Oh, the pregnant woman!  So wonderous and full of promise.  So glorious and beautiful that ancient cultures prayed to totems carved in her likeness.
But then that pregnant woman becomes a mom.
Mom.  Even the word sounds like a drag.  Mah-m.  Mah-m.  Like a car alarm that’s losing its battery.  “Mother” is no better, but at least it’s a more honest way of describing people’s feelings for women with children; it is, after all, only one letter off from “bother.”
While the world rejoices in the promise of new life, it has very little regard for that new life itself.  Even more annoying, however, are the parents of that new life.  The sleep-deprived, undershowered legions of people with the audacity to both repopulate the planet and, occasionally, leave their homes for a hamburger.
It is well documented that children should not be allowed on planes, in restaurants, salons, clothing stores or anywhere else childless people might congregate.  Less discussed, however, is the scorn for those who dare bring these tiny, slimy creatures out into the public.
For one thing, our strollers are too big.  At the mall recently, I tried boarding an elevator with my stroller-bound newborn and two other children, when a guy who was already in the elevator shook his head feverishly and gave me the kind of wide-eyed “No!” look usually reserved for extras in a zombie invasion movie.  We all fit just fine.
Then there’s that annoying thing we parents do where we think we have the right to change our kids’ diapers.  In a bathroom, of all places.  Starbucks and other coffee shops sell squeezable fruit snacks, milk boxes and other delights clearly aimed at the toddler set.  Yet they refuse to install changing tables in any of their stores.  If they’re going to make money on what goes into our children, they should invest a little money to accommodate what comes out of them.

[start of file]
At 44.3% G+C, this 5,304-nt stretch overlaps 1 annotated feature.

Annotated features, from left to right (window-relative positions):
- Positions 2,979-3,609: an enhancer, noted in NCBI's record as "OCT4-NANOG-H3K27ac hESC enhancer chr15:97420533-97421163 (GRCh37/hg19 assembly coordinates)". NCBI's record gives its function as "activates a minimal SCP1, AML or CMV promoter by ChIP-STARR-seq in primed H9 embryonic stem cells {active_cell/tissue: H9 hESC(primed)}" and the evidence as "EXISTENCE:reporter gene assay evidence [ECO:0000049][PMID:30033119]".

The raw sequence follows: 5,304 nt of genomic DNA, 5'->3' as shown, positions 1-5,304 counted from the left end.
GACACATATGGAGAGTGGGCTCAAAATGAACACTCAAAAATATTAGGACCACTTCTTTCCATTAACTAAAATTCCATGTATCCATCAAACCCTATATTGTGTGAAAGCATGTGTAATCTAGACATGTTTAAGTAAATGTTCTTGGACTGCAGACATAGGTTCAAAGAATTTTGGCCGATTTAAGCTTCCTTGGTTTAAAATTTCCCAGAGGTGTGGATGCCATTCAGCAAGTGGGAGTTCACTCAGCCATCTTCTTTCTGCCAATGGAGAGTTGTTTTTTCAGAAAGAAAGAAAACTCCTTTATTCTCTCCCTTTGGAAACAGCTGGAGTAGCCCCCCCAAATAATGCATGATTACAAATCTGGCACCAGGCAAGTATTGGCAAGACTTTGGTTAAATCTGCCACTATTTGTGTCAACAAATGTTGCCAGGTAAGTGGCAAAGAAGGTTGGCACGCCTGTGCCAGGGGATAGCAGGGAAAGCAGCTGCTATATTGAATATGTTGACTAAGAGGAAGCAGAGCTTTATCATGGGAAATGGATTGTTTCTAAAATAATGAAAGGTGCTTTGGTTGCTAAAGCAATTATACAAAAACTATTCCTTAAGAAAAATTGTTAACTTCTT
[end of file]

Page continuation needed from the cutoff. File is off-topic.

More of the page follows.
Instead, we’re forced to change diapers on the floor, on benches outside the store or, occasionally, when we just can’t wait any longer for that homeless guy to finish washing his armpits in the bathroom sink, we will, sometimes, resort to changing a diaper in the store itself.  I can tell you don’t like it, because you’re giving me the stink eye and grumbling very, very loudly.  So you know what?  Do a mother a solid favor and tell Starbucks to install changing tables.  Believe me, I have.
But perhaps most astonishing of all, we parents won’t let strangers touch or hold our babies.  Crazy, I know.  It’s like Howard Hughes or something.
Yeah, we know you turn on us as soon as we go from being beautiful pregnant women to becoming mothers.  But you know what?  Facing demands, seemingly unmeetable expectations and obstacles is kinda what we’re about.  Because we’re moms.  And without us, you wouldn’t even be here to judge.
So after you’re done gushing over that pregnant woman, please come over here and hold the door open for me.  I’ve got a stroller to push through.

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